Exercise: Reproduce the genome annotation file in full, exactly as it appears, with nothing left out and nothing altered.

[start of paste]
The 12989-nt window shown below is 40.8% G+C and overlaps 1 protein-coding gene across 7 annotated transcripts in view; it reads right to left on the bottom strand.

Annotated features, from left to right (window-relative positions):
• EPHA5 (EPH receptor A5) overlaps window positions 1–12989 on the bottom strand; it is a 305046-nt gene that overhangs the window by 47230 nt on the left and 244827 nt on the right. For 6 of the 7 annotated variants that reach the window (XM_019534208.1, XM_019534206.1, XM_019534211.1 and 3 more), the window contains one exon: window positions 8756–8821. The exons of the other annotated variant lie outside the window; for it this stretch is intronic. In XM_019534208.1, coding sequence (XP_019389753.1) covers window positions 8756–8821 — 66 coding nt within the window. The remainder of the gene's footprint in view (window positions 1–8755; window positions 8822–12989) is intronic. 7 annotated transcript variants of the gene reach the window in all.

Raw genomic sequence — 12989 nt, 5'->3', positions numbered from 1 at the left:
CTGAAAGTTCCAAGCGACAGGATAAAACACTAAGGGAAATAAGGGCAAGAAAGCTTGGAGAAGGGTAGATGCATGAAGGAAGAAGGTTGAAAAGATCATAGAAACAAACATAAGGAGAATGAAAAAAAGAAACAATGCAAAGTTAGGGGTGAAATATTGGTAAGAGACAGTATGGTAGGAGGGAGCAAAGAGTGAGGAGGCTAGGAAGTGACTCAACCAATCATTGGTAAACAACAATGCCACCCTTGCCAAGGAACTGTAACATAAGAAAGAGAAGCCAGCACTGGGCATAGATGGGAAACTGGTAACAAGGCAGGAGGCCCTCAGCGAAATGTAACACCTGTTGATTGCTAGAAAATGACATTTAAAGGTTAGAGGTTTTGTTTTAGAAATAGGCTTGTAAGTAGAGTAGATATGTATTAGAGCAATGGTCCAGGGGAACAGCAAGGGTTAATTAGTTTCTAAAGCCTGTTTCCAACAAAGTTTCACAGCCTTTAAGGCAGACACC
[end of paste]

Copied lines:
The 12989-nt window shown below is 40.8% G+C and overlaps 1 protein-coding gene across 7 annotated transcripts in view; it reads right to left on the bottom strand.

Annotated features, from left to right (window-relative positions):
• EPHA5 (EPH receptor A5) overlaps window positions 1–12989 on the bottom strand; it is a 305046-nt gene that overhangs the window by 47230 nt on the left and 244827 nt on the right. For 6 of the 7 annotated variants that reach the window (XM_019534208.1, XM_019534206.1, XM_019534211.1 and 3 more), the window contains one exon: window positions 8756–8821. The exons of the other annotated variant lie outside the window; for it this stretch is intronic. In XM_019534208.1, coding sequence (XP_019389753.1) covers window positions 8756–8821 — 66 coding nt within the window. The remainder of the gene's footprint in view (window positions 1–8755; window positions 8822–12989) is intronic. 7 annotated transcript variants of the gene reach the window in all.

Raw genomic sequence — 12989 nt, 5'->3', positions numbered from 1 at the left:
CTGAAAGTTCCAAGCGACAGGATAAAACACTAAGGGAAATAAGGGCAAGAAAGCTTGGAGAAGGGTAGATGCATGAAGGAAGAAGGTTGAAAAGATCATAGAAACAAACATAAGGAGAATGAAAAAAAGAAACAATGCAAAGTTAGGGGTGAAATATTGGTAAGAGACAGTATGGTAGGAGGGAGCAAAGAGTGAGGAGGCTAGGAAGTGACTCAACCAATCATTGGTAAACAACAATGCCACCCTTGCCAAGGAACTGTAACATAAGAAAGAGAAGCCAGCACTGGGCATAGATGGGAAACTGGTAACAAGGCAGGAGGCCCTCAGCGAAATGTAACACCTGTTGATTGCTAGAAAATGACATTTAAAGGTTAGAGGTTTTGTTTTAGAAATAGGCTTGTAAGTAGAGTAGATATGTATTAGAGCAATGGTCCAGGGGAACAGCAAGGGTTAATTAGTTTCTAAAGCCTGTTTCCAACAAAGTTTCACAGCCTTTAAGGCAGACACC